Discover your family's story.

Enter a grandparent's name to get started.

Start Now

Descendants of John Sanford of Taunton, MA

The town of Taunton, which included within its original boundaries the neighboring village of Berkley, has been the home of a branch of the Sanford family for about two hundred years. This Berkley-Taunton branch of the family, in the line of Capt. Joseph Sanford, an active patriot of the Revolution, has been more or less eminent in professional life. Four of the sons of Capt. Joseph Sanford were college graduates and ministers of the gospel; and several of their posterity have followed the learned professions. One of the grandsons of Capt. Joseph was the late Hon. John Elliott Sanford, of Taunton, lawyer, legislator, railroad commissioner, etc., who at the time of his death was characterized by the local paper as Taunton’s “first citizen.”

Lowell Massachusetts Genealogy

Tracing ancestors in Lowell, Massachusetts online and for free has been greatly enhanced by the University of Massachusetts in Lowell which provided digitized version of a large quantity of the Lowell public records. Combined with the cemetery and census records available freely online, you should be able to easily trace your ancestors from the founding of Lowell in 1826 through 1940, the last year of available census records. To add color to the otherwise basic facts of your ancestors existence we provide free access to a wide range of manuscripts on the history of Lowell, it’s manufactures and residents.

Atkinson Family Genealogy of Saco Valley

The Atkinsons were English, and the ancestors of the New England families came from Bury, in County Lancaster, in 1634. Theodore Atkinson, the emigrant, settled in Boston and was owner of a good estate there. Atkinson street, where he had land, was named for him, and Berry street, for the place of his nativity. Hon. Theodore Atkinson, a grandson, settled on Great island, in Portsmouth harbor, and engaged in trade and fishing. He was appointed clerk of the Superior Court of Judicature for the province; was a man of great fidelity, held in high esteem. John Atkinson, son of the first Theodore, b. in Boston in 1636, m. Sarah Myrick, Apr. 27, 1664, and lived on the side of the “Upper Green,” in Newburyport, Mass. His son, John Atkinson, m. Sarah Woodman, in 1693, and had Thomas, b. Mar. 16, 1694, who m. Mary Pike, of Salisbury, Aug. 5, 17 19. He was the father of: Humphrey Atkinson, b. June 12, 1720; m. Sarah Hale, of Newburyport, May 25, 1743, and lived in that town until 1760, when he came to Buxton. He had purchased land in the township previously; was a shipwright. He d. in 1775, and with his wife was buried at Pleasant Point. Children named as follows, being born in Newbury: Sarah Atkinson, b. June 25, 1744; m. Jabez Bradbury. Joseph Atkinson, b. Aug. 24, 1745; m. Olive, dau. of Capt. Joseph Woodman, Dec. 18, 1767, and in 1769 his father conveyed to him forty acres of land, upon which he settled and died. He was deacon of the Baptist church. He and his brother m....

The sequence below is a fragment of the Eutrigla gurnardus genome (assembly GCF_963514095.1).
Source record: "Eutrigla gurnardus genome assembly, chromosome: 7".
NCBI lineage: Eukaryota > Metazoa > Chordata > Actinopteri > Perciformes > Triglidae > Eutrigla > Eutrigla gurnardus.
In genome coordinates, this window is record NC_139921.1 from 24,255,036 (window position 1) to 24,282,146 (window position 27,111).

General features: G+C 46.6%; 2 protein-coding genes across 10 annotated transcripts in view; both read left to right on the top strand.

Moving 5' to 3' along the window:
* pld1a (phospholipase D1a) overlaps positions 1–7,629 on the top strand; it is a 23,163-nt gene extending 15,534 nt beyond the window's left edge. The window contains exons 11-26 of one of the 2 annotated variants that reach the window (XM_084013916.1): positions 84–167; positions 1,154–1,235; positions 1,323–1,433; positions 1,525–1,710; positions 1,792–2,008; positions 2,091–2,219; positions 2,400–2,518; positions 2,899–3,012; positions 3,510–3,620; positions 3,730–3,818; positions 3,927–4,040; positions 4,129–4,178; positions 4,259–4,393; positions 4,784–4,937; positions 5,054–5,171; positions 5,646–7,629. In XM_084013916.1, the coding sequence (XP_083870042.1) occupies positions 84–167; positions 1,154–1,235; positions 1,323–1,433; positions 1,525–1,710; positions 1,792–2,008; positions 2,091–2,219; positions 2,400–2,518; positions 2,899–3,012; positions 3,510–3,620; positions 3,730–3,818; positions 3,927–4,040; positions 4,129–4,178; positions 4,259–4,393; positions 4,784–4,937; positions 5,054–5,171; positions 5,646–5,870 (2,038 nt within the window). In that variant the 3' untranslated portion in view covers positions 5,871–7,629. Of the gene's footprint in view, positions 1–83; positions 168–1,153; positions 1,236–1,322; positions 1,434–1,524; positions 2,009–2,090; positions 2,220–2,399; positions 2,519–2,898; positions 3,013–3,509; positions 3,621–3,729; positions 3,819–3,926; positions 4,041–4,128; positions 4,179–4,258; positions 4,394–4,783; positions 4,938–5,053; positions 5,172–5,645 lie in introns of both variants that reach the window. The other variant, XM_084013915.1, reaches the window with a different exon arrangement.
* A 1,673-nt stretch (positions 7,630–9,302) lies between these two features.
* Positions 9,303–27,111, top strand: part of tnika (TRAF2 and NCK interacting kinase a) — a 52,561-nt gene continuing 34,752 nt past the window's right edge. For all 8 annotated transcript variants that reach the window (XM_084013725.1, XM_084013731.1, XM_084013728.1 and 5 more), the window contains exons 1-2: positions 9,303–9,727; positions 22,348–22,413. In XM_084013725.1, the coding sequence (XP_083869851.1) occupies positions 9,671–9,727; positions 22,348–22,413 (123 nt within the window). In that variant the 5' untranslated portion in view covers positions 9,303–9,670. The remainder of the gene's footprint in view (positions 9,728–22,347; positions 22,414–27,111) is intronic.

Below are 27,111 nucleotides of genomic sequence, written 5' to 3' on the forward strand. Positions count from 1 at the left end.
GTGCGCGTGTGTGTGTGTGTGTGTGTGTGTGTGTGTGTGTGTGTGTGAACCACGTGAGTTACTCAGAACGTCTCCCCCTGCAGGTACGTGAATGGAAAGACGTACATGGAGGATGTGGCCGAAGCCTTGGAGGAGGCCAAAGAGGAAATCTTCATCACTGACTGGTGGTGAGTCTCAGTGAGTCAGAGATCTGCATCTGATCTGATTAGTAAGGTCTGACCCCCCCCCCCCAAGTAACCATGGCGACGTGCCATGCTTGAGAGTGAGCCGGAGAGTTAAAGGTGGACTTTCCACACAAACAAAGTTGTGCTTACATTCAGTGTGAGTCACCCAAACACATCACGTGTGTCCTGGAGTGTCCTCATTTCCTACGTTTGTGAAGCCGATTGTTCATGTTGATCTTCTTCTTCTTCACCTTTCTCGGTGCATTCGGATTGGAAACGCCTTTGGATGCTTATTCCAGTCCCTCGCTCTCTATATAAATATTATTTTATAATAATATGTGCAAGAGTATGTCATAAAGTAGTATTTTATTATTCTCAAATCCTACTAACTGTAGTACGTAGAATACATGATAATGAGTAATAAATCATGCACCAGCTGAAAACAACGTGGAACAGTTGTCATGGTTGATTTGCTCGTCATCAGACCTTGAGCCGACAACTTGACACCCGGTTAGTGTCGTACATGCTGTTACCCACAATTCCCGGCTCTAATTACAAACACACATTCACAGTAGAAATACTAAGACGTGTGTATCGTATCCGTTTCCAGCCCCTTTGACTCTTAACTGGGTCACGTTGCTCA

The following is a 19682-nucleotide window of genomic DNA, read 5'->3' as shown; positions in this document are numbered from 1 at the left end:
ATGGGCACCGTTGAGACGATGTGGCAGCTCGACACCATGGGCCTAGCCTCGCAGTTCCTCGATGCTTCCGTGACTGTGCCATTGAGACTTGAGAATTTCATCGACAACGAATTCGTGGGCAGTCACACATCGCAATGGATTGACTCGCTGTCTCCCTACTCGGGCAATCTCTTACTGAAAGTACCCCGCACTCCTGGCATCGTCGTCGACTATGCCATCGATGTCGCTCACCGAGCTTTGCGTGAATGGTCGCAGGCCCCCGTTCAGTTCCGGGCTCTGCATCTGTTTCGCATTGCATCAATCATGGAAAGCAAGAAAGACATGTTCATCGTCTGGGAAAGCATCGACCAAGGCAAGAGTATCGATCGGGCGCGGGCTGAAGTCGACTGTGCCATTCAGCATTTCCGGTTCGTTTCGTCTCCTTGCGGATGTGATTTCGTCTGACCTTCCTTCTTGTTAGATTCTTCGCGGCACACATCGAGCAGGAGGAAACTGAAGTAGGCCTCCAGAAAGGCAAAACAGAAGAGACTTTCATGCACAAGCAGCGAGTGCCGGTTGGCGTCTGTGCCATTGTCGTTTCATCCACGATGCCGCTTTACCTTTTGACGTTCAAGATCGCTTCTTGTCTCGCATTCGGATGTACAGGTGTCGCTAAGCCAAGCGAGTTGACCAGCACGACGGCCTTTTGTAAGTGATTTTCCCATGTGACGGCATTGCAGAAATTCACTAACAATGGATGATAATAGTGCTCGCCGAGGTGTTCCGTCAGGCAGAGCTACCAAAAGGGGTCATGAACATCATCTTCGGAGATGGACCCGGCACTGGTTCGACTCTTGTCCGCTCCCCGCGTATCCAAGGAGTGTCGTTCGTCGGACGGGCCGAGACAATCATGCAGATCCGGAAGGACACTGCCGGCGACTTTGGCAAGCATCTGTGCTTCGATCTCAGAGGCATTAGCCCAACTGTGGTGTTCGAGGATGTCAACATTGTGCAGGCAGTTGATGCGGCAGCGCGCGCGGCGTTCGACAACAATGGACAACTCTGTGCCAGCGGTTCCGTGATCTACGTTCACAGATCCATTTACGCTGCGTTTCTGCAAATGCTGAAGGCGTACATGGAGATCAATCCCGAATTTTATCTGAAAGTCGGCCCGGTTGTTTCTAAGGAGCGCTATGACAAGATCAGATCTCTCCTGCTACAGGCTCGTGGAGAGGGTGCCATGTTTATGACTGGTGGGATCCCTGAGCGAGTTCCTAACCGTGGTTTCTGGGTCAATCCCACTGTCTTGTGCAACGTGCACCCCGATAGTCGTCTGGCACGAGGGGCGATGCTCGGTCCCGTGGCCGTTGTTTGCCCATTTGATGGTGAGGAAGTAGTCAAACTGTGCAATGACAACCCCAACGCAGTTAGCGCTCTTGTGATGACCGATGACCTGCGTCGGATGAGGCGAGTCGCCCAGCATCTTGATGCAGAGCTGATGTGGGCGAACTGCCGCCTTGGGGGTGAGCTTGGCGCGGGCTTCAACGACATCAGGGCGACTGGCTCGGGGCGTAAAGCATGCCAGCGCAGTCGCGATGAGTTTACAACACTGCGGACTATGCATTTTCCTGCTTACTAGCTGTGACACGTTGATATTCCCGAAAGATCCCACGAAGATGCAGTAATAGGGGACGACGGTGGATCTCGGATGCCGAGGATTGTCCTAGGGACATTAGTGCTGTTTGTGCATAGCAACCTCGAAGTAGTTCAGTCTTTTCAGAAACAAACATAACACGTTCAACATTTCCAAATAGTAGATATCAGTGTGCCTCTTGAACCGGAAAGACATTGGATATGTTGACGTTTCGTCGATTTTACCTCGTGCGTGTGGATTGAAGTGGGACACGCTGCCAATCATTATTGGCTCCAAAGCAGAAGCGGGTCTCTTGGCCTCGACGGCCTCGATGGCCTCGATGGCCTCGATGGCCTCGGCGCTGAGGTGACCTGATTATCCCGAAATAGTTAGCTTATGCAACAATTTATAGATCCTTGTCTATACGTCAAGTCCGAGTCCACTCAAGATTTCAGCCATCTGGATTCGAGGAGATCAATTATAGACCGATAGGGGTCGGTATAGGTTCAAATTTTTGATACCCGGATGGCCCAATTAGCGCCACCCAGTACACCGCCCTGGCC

Biography of Hon. Robert P. Henry

The son of a Revolutionary soldier and the representative of a distinguished family was Robert P. Henry. He was born in 1788 in Scott County, Ky., where his father, Gen. William Henry, had settled among the first in that region. He graduated in Transylvania University at Lexington, and studied law with Henry Clay. In 1809 he was admitted to the bar, and the same year was appointed Commonwealth’s Attorney for the district. He served in the war of 1812 as aid to his father, with the rank of Major. In 1811 he married Miss Gabriella F. Pitts, of Georgetown, Ky., and some years after the close of the war of 1812 he removed to Christian County, where he continued to reside to the end of his life. Soon after he came to Hopkinsville he was appointed Commonwealth’s Attorney, a position he filled with ability. He was elected to Congress from this district in 1823, and re-elected in 1825. As a member of the Committee on “Roads and Canals ” was instrumental in obtaining the first appropriation ever granted for the improvement of the Mississippi River. While in Congress he was appointed a Judge of the Court of Appeals, an honor he declined. He died suddenly before the close of his second congressional term, and before he had hardly reached the prime of life. As a lawyer, Mr. Henry was positive in his positions when taken. He rapidly gained a practice, which steadily increased until he entered the political field. He was a good pleader, and his address to a jury was always clear, logical and often eloquent. His mental...

Biography of Edward P. Pitts, M. D.